John Bullis: Examining employee achievement awards |

John Bullis: Examining employee achievement awards

John Bullis
For the Nevada Appeal

It’s great for an employee to receive an award that is not subject to income tax.

It’s also great for the employer to pay an award that is not subject to payroll taxes.

Certain, limited employee gift awards of tangible personal property qualify for those special tax rules.

An Employee Achievement Award can be given for either length of service or safety achievement. It must be presented at some “meaningful presentation.” It must be an item of tangible personal property. The cost to the employer for any one employee can not be greater than $400, and the cost does not exceed $1,600 annually to any employee.

It should be done in accordance with a written plan that does not discriminate.

The term “tangible personal property” does not include cash, gift certificates, tickets to events, stocks, bonds, securities or any other intangible property. Examples could be skis, tires, special food or drinks, clothing, sporting equipment, jewelry, electronic items, etc.

It’s not wrong to ask the employee what would be a meaningful item, something they would really like to have, but hesitate to buy for themselves (or their family).

If the cost of the award is more than the allowable amount, the excess is taxable income. The amount to consider is the greater of the cost to the employer or the fair market value.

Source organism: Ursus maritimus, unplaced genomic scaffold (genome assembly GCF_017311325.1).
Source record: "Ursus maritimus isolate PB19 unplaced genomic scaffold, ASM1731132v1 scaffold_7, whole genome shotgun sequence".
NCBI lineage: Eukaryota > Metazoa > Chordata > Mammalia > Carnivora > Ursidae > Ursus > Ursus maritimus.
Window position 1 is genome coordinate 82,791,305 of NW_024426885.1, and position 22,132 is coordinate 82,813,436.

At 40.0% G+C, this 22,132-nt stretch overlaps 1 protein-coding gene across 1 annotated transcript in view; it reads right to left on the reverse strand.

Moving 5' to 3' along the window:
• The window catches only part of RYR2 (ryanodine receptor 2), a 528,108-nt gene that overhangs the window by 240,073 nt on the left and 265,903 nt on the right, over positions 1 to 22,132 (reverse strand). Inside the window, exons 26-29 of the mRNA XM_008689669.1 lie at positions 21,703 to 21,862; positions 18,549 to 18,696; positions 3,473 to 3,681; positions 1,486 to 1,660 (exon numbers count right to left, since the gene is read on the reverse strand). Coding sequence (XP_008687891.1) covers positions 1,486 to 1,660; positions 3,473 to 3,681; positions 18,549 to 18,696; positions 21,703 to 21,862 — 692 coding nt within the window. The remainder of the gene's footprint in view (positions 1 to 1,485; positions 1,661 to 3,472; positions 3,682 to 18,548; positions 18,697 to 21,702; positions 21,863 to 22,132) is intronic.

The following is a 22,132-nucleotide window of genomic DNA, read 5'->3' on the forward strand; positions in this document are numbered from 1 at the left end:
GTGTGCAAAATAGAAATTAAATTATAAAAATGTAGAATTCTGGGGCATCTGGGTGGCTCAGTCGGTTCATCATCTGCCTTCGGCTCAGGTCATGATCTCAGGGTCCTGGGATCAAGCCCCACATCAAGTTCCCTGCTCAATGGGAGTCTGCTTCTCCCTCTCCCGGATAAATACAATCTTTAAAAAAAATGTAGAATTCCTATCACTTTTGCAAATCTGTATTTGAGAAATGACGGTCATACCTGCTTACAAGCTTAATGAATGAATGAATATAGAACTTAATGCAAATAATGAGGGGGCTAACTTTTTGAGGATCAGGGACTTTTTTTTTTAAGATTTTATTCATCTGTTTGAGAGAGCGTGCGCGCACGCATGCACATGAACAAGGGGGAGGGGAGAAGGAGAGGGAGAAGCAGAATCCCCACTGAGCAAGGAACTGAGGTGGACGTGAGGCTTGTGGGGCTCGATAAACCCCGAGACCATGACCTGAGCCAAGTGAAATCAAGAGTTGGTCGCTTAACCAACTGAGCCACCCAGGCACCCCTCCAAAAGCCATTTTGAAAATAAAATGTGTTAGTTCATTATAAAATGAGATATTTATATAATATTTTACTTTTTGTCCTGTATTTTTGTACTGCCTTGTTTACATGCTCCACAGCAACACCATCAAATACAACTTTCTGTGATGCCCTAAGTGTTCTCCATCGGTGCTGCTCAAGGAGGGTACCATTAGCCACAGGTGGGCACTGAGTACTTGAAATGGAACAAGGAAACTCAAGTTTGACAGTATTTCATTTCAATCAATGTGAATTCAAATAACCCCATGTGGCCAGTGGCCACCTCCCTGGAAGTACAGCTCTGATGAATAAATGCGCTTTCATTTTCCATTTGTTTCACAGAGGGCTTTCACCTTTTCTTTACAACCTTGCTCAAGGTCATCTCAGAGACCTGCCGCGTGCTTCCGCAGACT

Length-of-service awards are not allowed during the employee’s first five years of employment. And they are not allowed if the employee has received a length-of-service award during the current year or any of the prior four years.

Safety achievement awards are not permitted if awarded to more than 10 percent of the total eligible employees, or if awarded to managers, administrators, clerical employees or other professional employees.

Many employers look for ways to encourage and reward employees for their good work. Maybe an Employee Achievement Award is worth the time and trouble of finding out what the qualified employee would value and enjoy.

Like other tax rules, this has limitations and requirements. But you can have fun with it. The recognition is a valuable help to encourage other employees also.

Did you hear: “If you’re too busy to laugh, you’re too busy, period.”

• John Bullis is a certified public accountant, personal financial specialist and certified senior adviser serving Carson City for 45 years. He is founder emeritus of Bullis and Company CPAs, LLC.